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burdens but tax cuts for wealthy people. they argue that the people who make over $1 million a year are the job creators. that's a phrase they use, job creators. a survey came out yesterday from the general accounting office and when it said was 1% dpsh 1% -- of those making over $1 million a year actually own small businesses. most of them are investors. and although there's i'm sure worthy calling of being an investor, they are not the job creators that they're described to be. so i would say to my friends on the other side of the aisle, this notion of protecting those making over $1 million a year at the expense of a jobs program to move america forward is backwards. we have got to come together and i hope we can start as early as neck we week. we have got to find provisions in this jobs bill we can agree on. i hope that the republicans would agree that we should modernize our schools and build our own infrastructure in this country. i hope that they agree that we shouldn't shortchange our schools and our communities when
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they need teachers and policemen and firefighters. i hope that they would agree that it's a national priority to put our returnin returning veteo work. i think that should be a bipartisan issue. but the filibuster this week that stopped the president's jobs bill has really stopped the discussion. the trade bills yesterday won't make up the difference. we have to focus on putting americans to work with good-paying jobs right here in our nation. new consumer demand for goods and services which will help businesses at every single level. the president has put his proposal forward, has challenged our friends on the other side of the aisle to step up and put their proposals forward. my suspicion that most people in america would be delighted to see a breakthrough in washington, d.c., where democrats and republicans actually sit down i at the same table. we can do this. in order to do it, we have to give on both sides and we have to forget about the election that's going to occur in
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november 2012 and focus on the state of america's economy right now in october of 2011. if we put aside the campaign considerations and focus on the economy, i think we can get a lot done. i trust that there are some on the other side of the aisle who feel the same way. i hope they will break from their leadership on this filibuster and join us in this effort. mr. president, before i yield the floor, i have six unanimous consent requests for committees to meet during today's session of the senate. with the approval of the majority and minority leaders. i ask consent these quarterbacks agreed to and -- i ask consent that these requests be agreed to and present printed in the record. the presiding officer: is there objection? without objection. mr. durbin: i yield the floor and i suggest the absence of a quorum. the presiding officer: the clerk will call the roll. quorum call:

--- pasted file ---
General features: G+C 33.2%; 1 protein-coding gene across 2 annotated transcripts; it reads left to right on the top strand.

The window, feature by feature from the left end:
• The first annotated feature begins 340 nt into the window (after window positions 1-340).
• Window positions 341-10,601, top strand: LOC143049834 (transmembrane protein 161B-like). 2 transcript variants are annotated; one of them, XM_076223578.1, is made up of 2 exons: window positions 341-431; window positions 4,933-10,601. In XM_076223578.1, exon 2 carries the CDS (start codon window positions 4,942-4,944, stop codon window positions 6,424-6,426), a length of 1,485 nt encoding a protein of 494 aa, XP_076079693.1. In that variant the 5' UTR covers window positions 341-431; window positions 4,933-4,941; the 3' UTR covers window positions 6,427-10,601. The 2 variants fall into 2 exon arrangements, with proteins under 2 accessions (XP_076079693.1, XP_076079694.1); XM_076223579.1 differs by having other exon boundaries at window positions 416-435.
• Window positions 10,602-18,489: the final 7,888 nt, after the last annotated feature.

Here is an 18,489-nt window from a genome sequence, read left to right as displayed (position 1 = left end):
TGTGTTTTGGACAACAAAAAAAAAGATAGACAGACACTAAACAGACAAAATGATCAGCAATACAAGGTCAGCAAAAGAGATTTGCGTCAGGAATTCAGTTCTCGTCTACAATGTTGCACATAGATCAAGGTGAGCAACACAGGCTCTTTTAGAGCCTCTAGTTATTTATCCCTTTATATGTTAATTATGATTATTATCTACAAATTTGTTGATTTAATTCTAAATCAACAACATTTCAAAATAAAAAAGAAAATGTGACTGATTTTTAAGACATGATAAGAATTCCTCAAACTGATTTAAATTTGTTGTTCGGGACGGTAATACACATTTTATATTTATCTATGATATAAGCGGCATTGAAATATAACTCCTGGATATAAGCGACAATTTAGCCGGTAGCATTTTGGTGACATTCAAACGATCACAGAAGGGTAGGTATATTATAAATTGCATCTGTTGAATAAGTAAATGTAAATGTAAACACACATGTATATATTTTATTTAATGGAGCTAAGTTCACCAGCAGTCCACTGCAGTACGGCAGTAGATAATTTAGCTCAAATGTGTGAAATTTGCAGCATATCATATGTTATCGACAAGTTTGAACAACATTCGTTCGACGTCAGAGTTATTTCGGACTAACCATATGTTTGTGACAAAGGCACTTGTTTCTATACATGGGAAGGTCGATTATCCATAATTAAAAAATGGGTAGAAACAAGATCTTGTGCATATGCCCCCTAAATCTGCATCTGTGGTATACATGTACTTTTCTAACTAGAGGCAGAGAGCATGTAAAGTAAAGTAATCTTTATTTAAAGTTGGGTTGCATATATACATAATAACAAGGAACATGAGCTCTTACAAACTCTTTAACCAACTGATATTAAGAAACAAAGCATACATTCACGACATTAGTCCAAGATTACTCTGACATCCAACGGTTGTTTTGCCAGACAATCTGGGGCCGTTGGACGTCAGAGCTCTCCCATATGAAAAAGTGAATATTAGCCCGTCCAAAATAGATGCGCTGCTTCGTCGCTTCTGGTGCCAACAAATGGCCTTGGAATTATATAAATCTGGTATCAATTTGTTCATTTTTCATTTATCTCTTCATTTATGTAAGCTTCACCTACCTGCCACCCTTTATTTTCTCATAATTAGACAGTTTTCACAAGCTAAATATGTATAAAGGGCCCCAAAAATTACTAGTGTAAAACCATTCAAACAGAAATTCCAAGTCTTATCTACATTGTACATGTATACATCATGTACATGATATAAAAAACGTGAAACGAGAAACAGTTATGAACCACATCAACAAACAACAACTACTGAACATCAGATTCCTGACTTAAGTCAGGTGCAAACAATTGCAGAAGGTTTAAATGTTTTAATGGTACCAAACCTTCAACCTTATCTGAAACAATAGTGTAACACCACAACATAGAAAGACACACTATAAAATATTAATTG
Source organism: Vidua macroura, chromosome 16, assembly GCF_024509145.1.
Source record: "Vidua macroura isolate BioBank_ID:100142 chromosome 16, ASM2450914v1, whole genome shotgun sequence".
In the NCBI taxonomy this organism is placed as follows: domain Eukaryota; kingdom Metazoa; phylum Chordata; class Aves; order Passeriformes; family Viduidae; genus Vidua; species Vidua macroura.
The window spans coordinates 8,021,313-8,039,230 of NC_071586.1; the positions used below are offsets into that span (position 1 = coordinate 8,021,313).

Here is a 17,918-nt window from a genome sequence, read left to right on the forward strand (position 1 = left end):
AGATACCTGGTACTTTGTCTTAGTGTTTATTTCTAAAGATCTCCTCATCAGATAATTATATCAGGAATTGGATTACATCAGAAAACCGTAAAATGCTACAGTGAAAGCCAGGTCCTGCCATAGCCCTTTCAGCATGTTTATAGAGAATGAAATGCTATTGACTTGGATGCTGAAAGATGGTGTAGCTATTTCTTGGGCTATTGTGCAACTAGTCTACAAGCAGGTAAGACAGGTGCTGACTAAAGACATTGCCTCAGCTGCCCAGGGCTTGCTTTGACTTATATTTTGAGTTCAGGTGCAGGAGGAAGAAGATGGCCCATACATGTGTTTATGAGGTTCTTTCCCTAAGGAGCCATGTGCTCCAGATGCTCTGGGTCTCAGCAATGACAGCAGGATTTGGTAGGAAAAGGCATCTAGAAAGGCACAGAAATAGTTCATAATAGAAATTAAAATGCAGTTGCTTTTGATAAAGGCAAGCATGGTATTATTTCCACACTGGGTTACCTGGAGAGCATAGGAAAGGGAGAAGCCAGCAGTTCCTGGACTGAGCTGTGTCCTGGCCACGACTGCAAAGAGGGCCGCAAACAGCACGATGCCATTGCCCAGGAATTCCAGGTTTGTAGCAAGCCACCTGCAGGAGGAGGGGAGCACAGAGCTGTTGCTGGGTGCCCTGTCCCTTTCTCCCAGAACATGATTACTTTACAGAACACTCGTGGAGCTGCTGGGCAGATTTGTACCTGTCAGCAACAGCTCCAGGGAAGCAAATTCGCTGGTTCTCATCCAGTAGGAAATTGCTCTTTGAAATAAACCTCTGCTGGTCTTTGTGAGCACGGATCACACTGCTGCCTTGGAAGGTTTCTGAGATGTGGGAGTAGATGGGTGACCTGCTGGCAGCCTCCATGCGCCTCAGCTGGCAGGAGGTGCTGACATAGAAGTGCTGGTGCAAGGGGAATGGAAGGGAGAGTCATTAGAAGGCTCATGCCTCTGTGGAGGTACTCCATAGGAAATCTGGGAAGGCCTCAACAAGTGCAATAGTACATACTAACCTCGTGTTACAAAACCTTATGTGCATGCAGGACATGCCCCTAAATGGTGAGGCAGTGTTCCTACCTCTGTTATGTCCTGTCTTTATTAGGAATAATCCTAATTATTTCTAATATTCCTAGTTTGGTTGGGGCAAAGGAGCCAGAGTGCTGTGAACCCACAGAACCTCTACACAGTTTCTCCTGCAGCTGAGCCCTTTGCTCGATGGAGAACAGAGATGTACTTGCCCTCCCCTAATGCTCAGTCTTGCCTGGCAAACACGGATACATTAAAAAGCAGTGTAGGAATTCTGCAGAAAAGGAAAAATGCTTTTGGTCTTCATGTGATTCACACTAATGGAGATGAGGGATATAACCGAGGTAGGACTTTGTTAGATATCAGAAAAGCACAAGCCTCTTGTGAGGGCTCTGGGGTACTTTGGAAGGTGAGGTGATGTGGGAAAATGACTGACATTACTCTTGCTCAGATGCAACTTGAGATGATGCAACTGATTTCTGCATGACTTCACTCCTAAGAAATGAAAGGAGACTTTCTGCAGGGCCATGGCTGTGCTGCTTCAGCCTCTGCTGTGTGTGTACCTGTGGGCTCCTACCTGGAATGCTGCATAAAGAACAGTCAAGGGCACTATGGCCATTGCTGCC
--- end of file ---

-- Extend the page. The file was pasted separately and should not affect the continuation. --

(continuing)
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a. a senator: mr. president. the presiding officer: the senator from alabama. mr. sessions: i ask unanimous consent that the quorum call be dispensed with. the presiding officer: without objection. mr. sessions: i'd like to speak a few moments on the nomination of alison nathan to be united states district court judge for the southern district of new york. this is a highly important position, one of the more prestigious courts in the country that handles some of the nation's most complex cases, and it's my observation having practiced over 15 years full time trying cases before federal
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judges 25 the office is of extreme importance and you need good judgment, good experience, good integrity, proven stability before you give a person a lifetime appointment for such an office. it's just an important matter. and i vote for -- overwhelmingly a vote for the nominees of the president, i believe in giving the president deference to -- in those nominations, but i do believe we need to hold the presidents accountable and to scrutinize the nominations in a fair way, and to not hesitate to push back and say no if a nominee does not meet those requirements that are necessary to be a good judge. i believe ms. nathan is one of a number of president obama's nominees who believe that
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american judges should look to foreign law in deciding cases and she has other indications that suggest that she is not committed in a deep and understanding way to the oath that federal judges take, and that oath is that you serve under the constitution and under the laws of the united states. that's so simple and so basic that it goes almost without saying, but it is a part of the historic oath that judges take. and i believe that both and that commitment to serving under the united states constitution, under united states laws, is critical to the entire foundation of the american rule of law. it's so magnificent, we have the greatest legal system in the world, and by and large our federal judges are just